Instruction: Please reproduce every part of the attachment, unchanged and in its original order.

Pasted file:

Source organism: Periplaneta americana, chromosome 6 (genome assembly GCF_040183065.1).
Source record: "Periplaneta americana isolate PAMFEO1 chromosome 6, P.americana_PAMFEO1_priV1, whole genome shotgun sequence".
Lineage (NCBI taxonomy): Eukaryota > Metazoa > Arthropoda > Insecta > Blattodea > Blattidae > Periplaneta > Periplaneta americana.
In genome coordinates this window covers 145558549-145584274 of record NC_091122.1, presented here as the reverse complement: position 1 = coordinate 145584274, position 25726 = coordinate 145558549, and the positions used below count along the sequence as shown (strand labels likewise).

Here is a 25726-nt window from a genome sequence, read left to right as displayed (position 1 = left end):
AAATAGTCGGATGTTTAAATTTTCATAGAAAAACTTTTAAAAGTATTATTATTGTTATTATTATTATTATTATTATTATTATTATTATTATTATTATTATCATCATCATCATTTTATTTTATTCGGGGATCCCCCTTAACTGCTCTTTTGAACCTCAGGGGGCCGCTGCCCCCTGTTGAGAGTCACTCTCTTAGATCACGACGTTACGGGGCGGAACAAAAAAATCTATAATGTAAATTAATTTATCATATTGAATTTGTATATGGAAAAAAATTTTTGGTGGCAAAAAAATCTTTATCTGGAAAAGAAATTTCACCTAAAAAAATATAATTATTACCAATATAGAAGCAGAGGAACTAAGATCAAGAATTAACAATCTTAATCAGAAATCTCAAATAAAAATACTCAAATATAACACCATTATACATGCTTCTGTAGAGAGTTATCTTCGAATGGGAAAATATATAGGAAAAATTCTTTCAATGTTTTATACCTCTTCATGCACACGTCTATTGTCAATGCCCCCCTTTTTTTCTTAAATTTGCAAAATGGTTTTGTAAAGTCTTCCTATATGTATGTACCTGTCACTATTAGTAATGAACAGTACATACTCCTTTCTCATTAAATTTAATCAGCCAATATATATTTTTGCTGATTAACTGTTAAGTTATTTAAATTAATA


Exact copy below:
Source organism: Periplaneta americana, chromosome 6 (genome assembly GCF_040183065.1).
Source record: "Periplaneta americana isolate PAMFEO1 chromosome 6, P.americana_PAMFEO1_priV1, whole genome shotgun sequence".
Lineage (NCBI taxonomy): Eukaryota > Metazoa > Arthropoda > Insecta > Blattodea > Blattidae > Periplaneta > Periplaneta americana.
In genome coordinates this window covers 145558549-145584274 of record NC_091122.1, presented here as the reverse complement: position 1 = coordinate 145584274, position 25726 = coordinate 145558549, and the positions used below count along the sequence as shown (strand labels likewise).

Here is a 25726-nt window from a genome sequence, read left to right as displayed (position 1 = left end):
AAATAGTCGGATGTTTAAATTTTCATAGAAAAACTTTTAAAAGTATTATTATTGTTATTATTATTATTATTATTATTATTATTATTATTATTATTATTATCATCATCATCATTTTATTTTATTCGGGGATCCCCCTTAACTGCTCTTTTGAACCTCAGGGGGCCGCTGCCCCCTGTTGAGAGTCACTCTCTTAGATCACGACGTTACGGGGCGGAACAAAAAAATCTATAATGTAAATTAATTTATCATATTGAATTTGTATATGGAAAAAAATTTTTGGTGGCAAAAAAATCTTTATCTGGAAAAGAAATTTCACCTAAAAAAATATAATTATTACCAATATAGAAGCAGAGGAACTAAGATCAAGAATTAACAATCTTAATCAGAAATCTCAAATAAAAATACTCAAATATAACACCATTATACATGCTTCTGTAGAGAGTTATCTTCGAATGGGAAAATATATAGGAAAAATTCTTTCAATGTTTTATACCTCTTCATGCACACGTCTATTGTCAATGCCCCCCTTTTTTTCTTAAATTTGCAAAATGGTTTTGTAAAGTCTTCCTATATGTATGTACCTGTCACTATTAGTAATGAACAGTACATACTCCTTTCTCATTAAATTTAATCAGCCAATATATATTTTTGCTGATTAACTGTTAAGTTATTTAAATTAATA